Definitions 2 and 4 are related to the previous anisotropic regularity in setting. Let be an -uple of either nonpositive or nonnegative real numbers. Let (resp., ) be the corresponding harmonic mean value as in (9) (resp., anisotropy indices as in (10)).

If is an -uple of nonpositive real numbers then it follows from (29) and Definition 4 thatIf is an -uple of nonnegative real numbers thenIt follows from (14) and (15) thatWe deduce that

The following theorem extends the result obtained for the directional Hölder regularity in [38] to the setting. It has the advantage to cover unbounded functions and negative values.

Theorem 9 (let ). *Let be a unit vector and be any orthonormal basis starting with the vector . Let be the set of all anisotropy vectors with .**Let . Then the exponent of at in direction is given bywhere is the so-called anisotropic regularity of at oriented in basis , defined as*

*Proof (let ). *Assume that . Take and for all take . Set . Clearly, the anisotropy indices of coincide with .(i)If thenSince with , then it follows from Definition 5 thatThenTaking at the right the supremum over yields the lower bound in (34).(ii)If thenSoWe deduce that (36) holds too.Since with , then it follows from Definition 5 thatThenTaking at the right the supremum over yields the lower bound in (34).Let us now prove the upper bound.(i)Assume that with , and . It follows from (30) thatThenThusWhence Theorem 9 holds.(ii)The case where with with and is similar.

##### 2.3. General Upper Bound for the Directional Spectra

Let be the set of anisotropy vectors given in Theorem 9. Let be an orthonormal basis of . Define the --sets of in basis byand the upper -sets of in basis byTheorem 9 yields the following general upper bound for the directional upper spectrum given in Definition 7.

Corollary 10. *Let be as in Theorem 9. Let be a unit vector and be any orthonormal basis starting with the vector . If then the directional spectra of in direction given in Definition 7 satisfywhere denotes the Hausdorff dimension.*

#### 3. Criteria of Directional Regularity in Anisotropic Triebel Wavelet Bases

For each there are Daubechies [42] real valued compactly supported father and mother wavelets and in (in the sense that they have classical continuous derivatives up to order ) such that , the moments for , and the collection and is an orthonormal basis of .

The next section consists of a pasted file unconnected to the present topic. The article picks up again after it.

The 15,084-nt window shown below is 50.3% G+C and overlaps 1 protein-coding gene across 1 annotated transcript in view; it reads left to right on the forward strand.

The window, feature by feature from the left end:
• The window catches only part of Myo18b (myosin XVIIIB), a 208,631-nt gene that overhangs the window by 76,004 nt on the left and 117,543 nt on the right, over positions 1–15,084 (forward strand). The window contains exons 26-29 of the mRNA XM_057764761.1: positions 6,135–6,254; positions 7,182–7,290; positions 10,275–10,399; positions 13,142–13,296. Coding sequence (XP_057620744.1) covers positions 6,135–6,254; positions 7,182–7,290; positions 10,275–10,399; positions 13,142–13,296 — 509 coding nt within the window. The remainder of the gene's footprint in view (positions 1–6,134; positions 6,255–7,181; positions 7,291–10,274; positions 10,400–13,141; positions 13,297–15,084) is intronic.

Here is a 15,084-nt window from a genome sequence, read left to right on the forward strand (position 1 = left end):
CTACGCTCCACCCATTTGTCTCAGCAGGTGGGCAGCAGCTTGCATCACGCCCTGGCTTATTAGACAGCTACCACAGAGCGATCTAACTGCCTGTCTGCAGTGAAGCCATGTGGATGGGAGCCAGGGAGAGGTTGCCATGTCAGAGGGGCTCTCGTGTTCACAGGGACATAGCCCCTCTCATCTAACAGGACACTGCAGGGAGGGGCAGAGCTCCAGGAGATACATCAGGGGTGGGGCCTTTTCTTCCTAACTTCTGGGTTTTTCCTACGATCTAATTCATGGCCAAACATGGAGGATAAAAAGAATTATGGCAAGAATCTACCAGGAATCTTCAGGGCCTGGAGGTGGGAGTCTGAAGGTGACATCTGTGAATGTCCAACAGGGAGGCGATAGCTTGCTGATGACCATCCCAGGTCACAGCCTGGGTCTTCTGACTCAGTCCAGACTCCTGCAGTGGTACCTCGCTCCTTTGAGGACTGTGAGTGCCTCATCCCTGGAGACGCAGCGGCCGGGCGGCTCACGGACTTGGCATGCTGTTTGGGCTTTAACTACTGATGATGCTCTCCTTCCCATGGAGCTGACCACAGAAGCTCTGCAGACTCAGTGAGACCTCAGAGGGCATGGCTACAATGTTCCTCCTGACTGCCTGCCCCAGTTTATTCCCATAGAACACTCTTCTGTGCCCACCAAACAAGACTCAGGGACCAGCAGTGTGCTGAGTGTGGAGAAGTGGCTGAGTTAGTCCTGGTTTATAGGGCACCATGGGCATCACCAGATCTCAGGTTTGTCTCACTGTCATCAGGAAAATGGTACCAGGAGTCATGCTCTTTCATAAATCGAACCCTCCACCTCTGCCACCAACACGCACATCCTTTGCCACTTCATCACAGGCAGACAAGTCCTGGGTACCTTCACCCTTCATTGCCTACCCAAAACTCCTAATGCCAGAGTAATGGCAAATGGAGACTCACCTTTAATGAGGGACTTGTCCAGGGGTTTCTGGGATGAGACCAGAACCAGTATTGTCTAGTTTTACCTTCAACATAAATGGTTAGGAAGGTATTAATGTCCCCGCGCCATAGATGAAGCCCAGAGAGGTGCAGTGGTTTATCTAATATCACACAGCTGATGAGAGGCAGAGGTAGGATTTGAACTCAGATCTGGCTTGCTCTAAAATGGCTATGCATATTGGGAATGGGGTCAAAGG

Let be an anisotropic vector. For , define the -anisotropy map asIn [35, 36], Triebel has considered anisotropic multiresolution analysis; consider, for any , the closed subspace of spanned by the orthonormal basis , whereThe sequence is an anisotropic multiresolution analysis of in the sense that

(i)

(ii)

(iii)

For , let be the set of pairs where such that at least one component is and whereandClearly the cardinality of is bounded independently of , more preciselyThe following proposition is given in [35, 36] in the case where is the canonical basis of . It remains valid in the case where is any orthonormal basis of .

Proposition 11. *Let be an orthonormal basis of . Let be the coordinates of in . SetThe collection of the union of for and for , , and is then an orthonormal basis of . Thus any function can be written aswithand*

A straightforward extension is given by the following result.

Proposition 12. *The collection of for , , and is an orthonormal basis of . Thus any function can be written as*

##### 3.1. Wavelet Characterization of the Spaces

Let be an anisotropic vector. One of the fundamental properties of the anisotropic wavelet bases is that it characterizes spaces. The results are reminiscent of [5] where the authors have considered the isotropic case .* Without any loss of generality, we will present the results in the canonical basis and drop the letter *. The proofs adapt all steps and arguments of [5] to the anisotropic setting, using(i)the properties of the homogeneous norm ,(ii)anisotropic versions of mean value theorem and Taylor’s theorem with remainder (see [40, 41]),(iii)anisotropic Triebel wavelet characterization of anisotropic Besov spaces (see [35, 36]).